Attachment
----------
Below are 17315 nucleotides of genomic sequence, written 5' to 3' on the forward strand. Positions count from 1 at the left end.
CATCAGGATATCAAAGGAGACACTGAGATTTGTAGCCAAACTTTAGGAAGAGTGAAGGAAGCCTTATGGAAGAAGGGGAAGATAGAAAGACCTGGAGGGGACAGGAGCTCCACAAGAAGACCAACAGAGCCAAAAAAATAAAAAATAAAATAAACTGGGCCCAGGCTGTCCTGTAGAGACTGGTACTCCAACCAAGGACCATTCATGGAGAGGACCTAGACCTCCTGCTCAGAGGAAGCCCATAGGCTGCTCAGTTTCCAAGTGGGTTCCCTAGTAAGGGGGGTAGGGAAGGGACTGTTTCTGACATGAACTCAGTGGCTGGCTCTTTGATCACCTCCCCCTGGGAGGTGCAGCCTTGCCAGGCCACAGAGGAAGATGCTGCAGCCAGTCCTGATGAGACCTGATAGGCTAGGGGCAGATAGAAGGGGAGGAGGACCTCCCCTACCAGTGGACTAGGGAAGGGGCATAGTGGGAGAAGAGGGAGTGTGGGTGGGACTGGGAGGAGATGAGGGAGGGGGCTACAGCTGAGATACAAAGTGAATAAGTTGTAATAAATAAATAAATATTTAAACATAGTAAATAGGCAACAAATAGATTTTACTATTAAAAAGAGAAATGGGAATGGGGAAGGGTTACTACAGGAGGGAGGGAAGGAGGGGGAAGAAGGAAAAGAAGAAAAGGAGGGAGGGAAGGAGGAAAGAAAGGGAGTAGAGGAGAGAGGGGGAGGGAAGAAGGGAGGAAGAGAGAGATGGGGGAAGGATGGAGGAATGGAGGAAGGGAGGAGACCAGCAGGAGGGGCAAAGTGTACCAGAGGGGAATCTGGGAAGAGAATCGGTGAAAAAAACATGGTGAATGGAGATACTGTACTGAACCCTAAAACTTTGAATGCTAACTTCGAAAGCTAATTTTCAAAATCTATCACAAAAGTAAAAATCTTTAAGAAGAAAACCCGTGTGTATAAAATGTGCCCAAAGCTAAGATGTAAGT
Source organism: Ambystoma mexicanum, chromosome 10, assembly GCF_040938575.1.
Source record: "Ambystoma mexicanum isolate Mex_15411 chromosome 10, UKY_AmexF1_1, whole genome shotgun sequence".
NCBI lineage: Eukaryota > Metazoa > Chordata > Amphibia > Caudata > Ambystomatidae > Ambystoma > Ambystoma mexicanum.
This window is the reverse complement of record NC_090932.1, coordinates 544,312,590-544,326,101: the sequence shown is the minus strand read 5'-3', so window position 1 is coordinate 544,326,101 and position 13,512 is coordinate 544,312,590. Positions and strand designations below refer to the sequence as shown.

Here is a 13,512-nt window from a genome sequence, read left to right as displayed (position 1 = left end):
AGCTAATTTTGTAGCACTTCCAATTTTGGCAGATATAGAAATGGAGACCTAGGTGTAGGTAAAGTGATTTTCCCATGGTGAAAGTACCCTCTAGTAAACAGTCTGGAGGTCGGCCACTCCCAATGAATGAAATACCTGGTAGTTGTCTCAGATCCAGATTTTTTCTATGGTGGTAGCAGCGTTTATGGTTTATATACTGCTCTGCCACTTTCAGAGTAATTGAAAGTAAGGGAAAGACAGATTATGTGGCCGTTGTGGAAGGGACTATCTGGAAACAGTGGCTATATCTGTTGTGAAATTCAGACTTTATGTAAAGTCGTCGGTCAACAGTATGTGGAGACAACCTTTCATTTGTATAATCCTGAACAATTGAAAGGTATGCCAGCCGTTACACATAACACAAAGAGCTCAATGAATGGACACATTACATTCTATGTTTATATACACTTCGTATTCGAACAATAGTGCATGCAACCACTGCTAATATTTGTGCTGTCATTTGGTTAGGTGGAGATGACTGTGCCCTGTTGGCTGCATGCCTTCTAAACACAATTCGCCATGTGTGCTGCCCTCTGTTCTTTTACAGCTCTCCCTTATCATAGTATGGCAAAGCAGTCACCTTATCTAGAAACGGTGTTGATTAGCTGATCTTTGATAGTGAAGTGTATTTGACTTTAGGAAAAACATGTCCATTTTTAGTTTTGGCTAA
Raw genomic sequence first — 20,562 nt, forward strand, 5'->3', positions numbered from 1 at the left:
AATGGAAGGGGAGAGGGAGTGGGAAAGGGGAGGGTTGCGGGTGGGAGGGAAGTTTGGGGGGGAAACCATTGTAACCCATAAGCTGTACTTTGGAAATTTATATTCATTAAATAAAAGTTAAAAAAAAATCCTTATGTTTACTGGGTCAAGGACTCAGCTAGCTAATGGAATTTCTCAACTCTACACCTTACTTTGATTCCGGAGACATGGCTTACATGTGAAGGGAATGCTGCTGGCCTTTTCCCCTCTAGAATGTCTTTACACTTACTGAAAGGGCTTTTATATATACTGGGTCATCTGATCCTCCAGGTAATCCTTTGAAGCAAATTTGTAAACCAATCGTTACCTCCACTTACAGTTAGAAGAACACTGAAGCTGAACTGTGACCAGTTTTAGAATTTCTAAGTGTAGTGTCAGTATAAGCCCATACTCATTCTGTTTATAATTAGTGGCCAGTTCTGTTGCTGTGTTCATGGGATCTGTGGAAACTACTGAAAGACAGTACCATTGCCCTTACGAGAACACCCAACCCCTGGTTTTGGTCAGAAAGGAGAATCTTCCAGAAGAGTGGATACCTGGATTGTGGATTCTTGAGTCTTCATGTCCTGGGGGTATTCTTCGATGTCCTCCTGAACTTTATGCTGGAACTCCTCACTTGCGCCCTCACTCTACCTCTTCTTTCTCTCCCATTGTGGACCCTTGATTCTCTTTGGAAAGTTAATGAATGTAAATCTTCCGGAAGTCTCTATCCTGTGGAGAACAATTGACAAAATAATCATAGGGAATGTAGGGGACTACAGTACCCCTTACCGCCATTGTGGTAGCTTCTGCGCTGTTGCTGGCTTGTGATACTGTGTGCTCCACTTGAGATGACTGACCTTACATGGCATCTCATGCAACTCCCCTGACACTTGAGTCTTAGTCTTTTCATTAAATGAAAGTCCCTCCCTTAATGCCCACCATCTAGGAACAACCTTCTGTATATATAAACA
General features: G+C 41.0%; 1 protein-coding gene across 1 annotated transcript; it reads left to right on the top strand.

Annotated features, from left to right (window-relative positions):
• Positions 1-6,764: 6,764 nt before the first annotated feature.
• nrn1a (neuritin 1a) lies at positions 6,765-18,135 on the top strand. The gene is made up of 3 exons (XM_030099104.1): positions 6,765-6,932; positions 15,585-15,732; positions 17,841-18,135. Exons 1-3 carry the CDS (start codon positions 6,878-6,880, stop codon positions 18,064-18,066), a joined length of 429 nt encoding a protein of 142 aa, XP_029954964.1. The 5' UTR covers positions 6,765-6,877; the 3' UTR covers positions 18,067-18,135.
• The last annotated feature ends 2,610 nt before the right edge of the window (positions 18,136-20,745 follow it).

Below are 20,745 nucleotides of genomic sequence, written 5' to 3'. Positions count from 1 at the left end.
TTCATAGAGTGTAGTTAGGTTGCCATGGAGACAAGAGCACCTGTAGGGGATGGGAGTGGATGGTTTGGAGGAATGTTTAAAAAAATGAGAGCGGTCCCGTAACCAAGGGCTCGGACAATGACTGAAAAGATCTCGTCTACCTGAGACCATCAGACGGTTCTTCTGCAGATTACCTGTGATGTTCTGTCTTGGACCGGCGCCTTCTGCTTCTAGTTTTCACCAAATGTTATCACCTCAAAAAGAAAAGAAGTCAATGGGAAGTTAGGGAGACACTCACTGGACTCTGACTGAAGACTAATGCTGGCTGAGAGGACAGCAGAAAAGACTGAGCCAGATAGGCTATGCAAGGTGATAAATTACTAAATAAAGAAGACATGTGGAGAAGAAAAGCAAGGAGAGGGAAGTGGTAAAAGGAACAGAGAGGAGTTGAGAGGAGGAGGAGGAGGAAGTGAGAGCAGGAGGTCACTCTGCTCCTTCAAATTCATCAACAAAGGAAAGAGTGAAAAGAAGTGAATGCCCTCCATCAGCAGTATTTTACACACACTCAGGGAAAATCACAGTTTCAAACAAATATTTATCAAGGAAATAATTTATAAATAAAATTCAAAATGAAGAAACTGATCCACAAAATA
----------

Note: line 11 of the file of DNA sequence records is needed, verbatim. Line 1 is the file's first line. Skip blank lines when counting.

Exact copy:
General features: G+C 41.0%; 1 protein-coding gene across 1 annotated transcript; it reads left to right on the top strand.